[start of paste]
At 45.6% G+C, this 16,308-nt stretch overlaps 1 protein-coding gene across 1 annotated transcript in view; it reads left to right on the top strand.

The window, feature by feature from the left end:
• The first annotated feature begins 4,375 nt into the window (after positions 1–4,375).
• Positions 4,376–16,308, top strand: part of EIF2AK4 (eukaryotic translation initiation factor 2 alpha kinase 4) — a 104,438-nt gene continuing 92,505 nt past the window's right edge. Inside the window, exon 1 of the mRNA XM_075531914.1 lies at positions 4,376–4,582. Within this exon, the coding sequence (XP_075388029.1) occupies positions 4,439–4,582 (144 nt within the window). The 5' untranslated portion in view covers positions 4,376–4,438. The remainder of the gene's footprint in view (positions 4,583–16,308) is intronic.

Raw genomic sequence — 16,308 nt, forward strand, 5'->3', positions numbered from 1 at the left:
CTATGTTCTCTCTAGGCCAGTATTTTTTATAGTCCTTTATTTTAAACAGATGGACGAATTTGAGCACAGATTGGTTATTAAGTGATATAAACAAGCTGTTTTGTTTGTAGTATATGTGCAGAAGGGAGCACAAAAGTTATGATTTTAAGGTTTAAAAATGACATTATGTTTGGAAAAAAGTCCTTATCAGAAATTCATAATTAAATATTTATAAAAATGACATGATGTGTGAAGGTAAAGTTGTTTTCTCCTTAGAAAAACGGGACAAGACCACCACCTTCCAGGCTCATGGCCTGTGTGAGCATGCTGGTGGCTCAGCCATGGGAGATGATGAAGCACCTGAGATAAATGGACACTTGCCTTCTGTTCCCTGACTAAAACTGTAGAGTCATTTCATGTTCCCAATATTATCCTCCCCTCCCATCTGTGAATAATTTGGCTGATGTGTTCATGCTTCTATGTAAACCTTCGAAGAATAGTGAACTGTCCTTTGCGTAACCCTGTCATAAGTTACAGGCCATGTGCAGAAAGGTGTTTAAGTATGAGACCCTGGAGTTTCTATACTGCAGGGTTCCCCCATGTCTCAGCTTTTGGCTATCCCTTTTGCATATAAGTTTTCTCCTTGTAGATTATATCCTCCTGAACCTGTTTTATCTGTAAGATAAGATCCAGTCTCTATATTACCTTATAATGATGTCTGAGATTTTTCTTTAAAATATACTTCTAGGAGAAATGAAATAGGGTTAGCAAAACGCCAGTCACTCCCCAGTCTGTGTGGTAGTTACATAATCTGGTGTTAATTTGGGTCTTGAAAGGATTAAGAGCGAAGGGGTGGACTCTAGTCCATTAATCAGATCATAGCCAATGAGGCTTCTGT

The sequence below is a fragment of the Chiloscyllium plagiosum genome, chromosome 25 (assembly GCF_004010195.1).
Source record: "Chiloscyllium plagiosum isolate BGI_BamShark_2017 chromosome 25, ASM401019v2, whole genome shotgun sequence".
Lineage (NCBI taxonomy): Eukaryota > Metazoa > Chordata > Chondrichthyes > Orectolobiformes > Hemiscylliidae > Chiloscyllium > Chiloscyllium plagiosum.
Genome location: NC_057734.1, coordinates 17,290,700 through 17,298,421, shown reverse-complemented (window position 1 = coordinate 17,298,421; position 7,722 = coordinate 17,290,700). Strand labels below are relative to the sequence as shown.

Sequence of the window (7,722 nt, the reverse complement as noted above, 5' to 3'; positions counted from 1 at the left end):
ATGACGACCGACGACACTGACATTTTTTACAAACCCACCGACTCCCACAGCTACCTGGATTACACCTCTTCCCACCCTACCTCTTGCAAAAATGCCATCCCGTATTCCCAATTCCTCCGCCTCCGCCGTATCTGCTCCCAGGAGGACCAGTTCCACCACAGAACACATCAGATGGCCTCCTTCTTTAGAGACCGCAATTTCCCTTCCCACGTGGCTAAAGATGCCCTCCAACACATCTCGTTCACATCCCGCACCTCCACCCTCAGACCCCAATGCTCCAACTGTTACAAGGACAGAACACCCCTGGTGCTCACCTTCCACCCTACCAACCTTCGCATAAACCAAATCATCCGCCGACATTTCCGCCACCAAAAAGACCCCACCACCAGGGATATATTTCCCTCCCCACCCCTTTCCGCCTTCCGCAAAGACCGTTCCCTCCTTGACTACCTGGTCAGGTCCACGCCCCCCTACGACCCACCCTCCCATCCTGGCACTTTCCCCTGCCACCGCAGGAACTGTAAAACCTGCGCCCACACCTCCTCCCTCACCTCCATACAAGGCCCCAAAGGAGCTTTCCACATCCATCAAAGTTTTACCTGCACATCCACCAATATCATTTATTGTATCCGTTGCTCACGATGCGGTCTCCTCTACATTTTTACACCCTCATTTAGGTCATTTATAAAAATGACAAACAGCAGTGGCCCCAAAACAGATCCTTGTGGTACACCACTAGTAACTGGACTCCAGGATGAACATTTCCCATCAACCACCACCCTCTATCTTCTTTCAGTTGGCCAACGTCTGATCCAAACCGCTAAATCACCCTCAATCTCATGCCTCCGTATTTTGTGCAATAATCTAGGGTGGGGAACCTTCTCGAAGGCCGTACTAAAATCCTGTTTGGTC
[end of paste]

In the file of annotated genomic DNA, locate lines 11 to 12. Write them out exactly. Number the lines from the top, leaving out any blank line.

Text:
Sequence of the window (7,722 nt, the reverse complement as noted above, 5' to 3'; positions counted from 1 at the left end):
ATGACGACCGACGACACTGACATTTTTTACAAACCCACCGACTCCCACAGCTACCTGGATTACACCTCTTCCCACCCTACCTCTTGCAAAAATGCCATCCCGTATTCCCAATTCCTCCGCCTCCGCCGTATCTGCTCCCAGGAGGACCAGTTCCACCACAGAACACATCAGATGGCCTCCTTCTTTAGAGACCGCAATTTCCCTTCCCACGTGGCTAAAGATGCCCTCCAACACATCTCGTTCACATCCCGCACCTCCACCCTCAGACCCCAATGCTCCAACTGTTACAAGGACAGAACACCCCTGGTGCTCACCTTCCACCCTACCAACCTTCGCATAAACCAAATCATCCGCCGACATTTCCGCCACCAAAAAGACCCCACCACCAGGGATATATTTCCCTCCCCACCCCTTTCCGCCTTCCGCAAAGACCGTTCCCTCCTTGACTACCTGGTCAGGTCCACGCCCCCCTACGACCCACCCTCCCATCCTGGCACTTTCCCCTGCCACCGCAGGAACTGTAAAACCTGCGCCCACACCTCCTCCCTCACCTCCATACAAGGCCCCAAAGGAGCTTTCCACATCCATCAAAGTTTTACCTGCACATCCACCAATATCATTTATTGTATCCGTTGCTCACGATGCGGTCTCCTCTACATTTTTACACCCTCATTTAGGTCATTTATAAAAATGACAAACAGCAGTGGCCCCAAAACAGATCCTTGTGGTACACCACTAGTAACTGGACTCCAGGATGAACATTTCCCATCAACCACCACCCTCTATCTTCTTTCAGTTGGCCAACGTCTGATCCAAACCGCTAAATCACCCTCAATCTCATGCCTCCGTATTTTGTGCAATAATCTAGGGTGGGGAACCTTCTCGAAGGCCGTACTAAAATCCTGTTTGGTC